View Article: PubMed Central - PubMed

Affiliation: Department of Mechanical and Automotive Engineering, Anhui Polytechnic University, Wuhu 241000, China. sunyufeng118@126.com

ABSTRACT
Metal oxide gas sensors are predominant solid-state gas detecting devices for domestic, commercial and industrial applications, which have many advantages such as low cost, easy production, and compact size. However, the performance of such sensors is significantly influenced by the morphology and structure of sensing materials, resulting in a great obstacle for gas sensors based on bulk materials or dense films to achieve highly-sensitive properties. Lots of metal oxide nanostructures have been developed to improve the gas sensing properties such as sensitivity, selectivity, response speed, and so on. Here, we provide a brief overview of metal oxide nanostructures and their gas sensing properties from the aspects of particle size, morphology and doping. When the particle size of metal oxide is close to or less than double thickness of the space-charge layer, the sensitivity of the sensor will increase remarkably, which would be called "small size effect", yet small size of metal oxide nanoparticles will be compactly sintered together during the film coating process which is disadvantage for gas diffusion in them. In view of those reasons, nanostructures with many kinds of shapes such as porous nanotubes, porous nanospheres and so on have been investigated, that not only possessed large surface area and relatively mass reactive sites, but also formed relatively loose film structures which is an advantage for gas diffusion. Besides, doping is also an effective method to decrease particle size and improve gas sensing properties. Therefore, the gas sensing properties of metal oxide nanostructures assembled by nanoparticles are reviewed in this article. The effect of doping is also summarized and finally the perspectives of metal oxide gas sensor are given.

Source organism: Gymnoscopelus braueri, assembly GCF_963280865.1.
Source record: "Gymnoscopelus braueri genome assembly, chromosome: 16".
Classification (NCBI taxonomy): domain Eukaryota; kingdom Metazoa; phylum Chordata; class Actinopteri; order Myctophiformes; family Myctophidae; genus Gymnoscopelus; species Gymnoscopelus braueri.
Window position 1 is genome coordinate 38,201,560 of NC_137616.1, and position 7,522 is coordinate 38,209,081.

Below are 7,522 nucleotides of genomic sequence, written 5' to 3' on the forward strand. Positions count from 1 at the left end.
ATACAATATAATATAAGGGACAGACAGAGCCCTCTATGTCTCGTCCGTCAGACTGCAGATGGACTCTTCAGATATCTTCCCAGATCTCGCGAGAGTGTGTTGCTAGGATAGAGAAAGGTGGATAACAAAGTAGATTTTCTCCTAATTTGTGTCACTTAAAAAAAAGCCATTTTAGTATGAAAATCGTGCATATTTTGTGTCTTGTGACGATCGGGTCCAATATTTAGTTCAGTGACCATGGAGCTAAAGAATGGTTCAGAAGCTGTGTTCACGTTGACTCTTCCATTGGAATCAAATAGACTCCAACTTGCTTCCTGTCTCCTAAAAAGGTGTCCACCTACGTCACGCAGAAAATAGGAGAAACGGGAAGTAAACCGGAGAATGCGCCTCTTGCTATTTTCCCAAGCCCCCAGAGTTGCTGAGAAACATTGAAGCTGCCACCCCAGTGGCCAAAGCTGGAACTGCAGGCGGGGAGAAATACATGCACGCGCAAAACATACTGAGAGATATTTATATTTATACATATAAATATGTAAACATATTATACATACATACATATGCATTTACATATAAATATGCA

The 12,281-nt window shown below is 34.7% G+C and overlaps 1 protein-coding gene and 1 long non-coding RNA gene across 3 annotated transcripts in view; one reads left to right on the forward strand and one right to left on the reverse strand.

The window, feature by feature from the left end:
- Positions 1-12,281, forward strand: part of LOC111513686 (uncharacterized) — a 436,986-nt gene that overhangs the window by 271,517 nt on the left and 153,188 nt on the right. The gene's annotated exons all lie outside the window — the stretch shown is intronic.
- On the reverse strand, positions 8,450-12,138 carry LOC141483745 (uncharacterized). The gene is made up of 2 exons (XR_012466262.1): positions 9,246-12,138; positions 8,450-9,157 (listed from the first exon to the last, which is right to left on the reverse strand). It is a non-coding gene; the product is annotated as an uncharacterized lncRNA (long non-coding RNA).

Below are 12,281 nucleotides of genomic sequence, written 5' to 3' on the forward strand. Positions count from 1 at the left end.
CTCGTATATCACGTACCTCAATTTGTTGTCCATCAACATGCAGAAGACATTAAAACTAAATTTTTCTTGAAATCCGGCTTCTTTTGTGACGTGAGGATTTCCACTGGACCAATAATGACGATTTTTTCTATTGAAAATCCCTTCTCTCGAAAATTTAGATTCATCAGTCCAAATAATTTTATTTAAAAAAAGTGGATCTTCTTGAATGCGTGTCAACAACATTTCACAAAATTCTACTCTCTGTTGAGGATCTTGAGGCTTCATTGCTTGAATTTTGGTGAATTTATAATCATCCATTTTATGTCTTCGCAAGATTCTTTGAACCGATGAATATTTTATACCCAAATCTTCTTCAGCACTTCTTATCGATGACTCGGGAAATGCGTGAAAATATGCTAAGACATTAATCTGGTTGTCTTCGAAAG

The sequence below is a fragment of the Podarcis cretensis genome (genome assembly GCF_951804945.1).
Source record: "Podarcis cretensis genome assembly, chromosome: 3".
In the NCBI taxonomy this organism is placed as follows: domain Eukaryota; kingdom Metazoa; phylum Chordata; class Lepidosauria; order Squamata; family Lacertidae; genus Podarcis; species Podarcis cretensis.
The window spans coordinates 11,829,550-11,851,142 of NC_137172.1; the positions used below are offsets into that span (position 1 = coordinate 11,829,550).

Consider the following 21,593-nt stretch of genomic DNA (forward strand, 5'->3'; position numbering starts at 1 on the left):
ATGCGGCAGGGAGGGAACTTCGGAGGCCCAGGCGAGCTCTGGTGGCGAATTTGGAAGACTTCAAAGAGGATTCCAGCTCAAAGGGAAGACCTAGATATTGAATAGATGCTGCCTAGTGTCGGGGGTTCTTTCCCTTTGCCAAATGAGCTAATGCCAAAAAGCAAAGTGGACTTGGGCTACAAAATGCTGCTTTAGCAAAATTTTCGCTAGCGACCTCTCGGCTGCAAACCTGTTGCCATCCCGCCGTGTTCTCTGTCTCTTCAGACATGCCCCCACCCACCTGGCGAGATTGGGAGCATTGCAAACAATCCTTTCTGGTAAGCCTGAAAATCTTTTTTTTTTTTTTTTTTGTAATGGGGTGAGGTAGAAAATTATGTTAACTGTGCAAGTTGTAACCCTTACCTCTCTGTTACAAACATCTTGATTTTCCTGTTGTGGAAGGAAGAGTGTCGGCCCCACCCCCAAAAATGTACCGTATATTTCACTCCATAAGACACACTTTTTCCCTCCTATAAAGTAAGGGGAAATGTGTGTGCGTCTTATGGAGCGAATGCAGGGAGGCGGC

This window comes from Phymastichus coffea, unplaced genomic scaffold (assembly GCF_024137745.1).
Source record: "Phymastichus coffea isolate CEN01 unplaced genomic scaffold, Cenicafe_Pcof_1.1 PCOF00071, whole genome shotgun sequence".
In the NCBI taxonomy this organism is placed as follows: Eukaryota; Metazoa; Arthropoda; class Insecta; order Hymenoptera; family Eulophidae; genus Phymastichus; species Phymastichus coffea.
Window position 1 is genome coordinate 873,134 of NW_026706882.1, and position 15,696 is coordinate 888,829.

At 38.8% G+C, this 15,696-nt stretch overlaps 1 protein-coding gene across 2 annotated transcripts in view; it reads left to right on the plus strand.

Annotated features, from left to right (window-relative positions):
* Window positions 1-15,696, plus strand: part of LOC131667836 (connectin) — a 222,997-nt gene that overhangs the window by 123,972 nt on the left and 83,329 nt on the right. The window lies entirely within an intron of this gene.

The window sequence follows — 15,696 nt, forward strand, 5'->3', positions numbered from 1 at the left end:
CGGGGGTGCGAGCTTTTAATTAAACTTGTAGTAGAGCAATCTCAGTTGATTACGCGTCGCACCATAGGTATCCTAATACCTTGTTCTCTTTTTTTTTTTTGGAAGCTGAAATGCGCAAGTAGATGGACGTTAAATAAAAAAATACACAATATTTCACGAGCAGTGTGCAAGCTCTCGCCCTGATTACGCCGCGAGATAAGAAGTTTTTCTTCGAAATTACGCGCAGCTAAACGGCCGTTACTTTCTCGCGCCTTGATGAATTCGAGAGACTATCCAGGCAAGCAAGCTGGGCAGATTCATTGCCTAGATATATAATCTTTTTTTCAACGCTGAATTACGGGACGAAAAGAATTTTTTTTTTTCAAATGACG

Show MeSH
Related in: MedlinePlus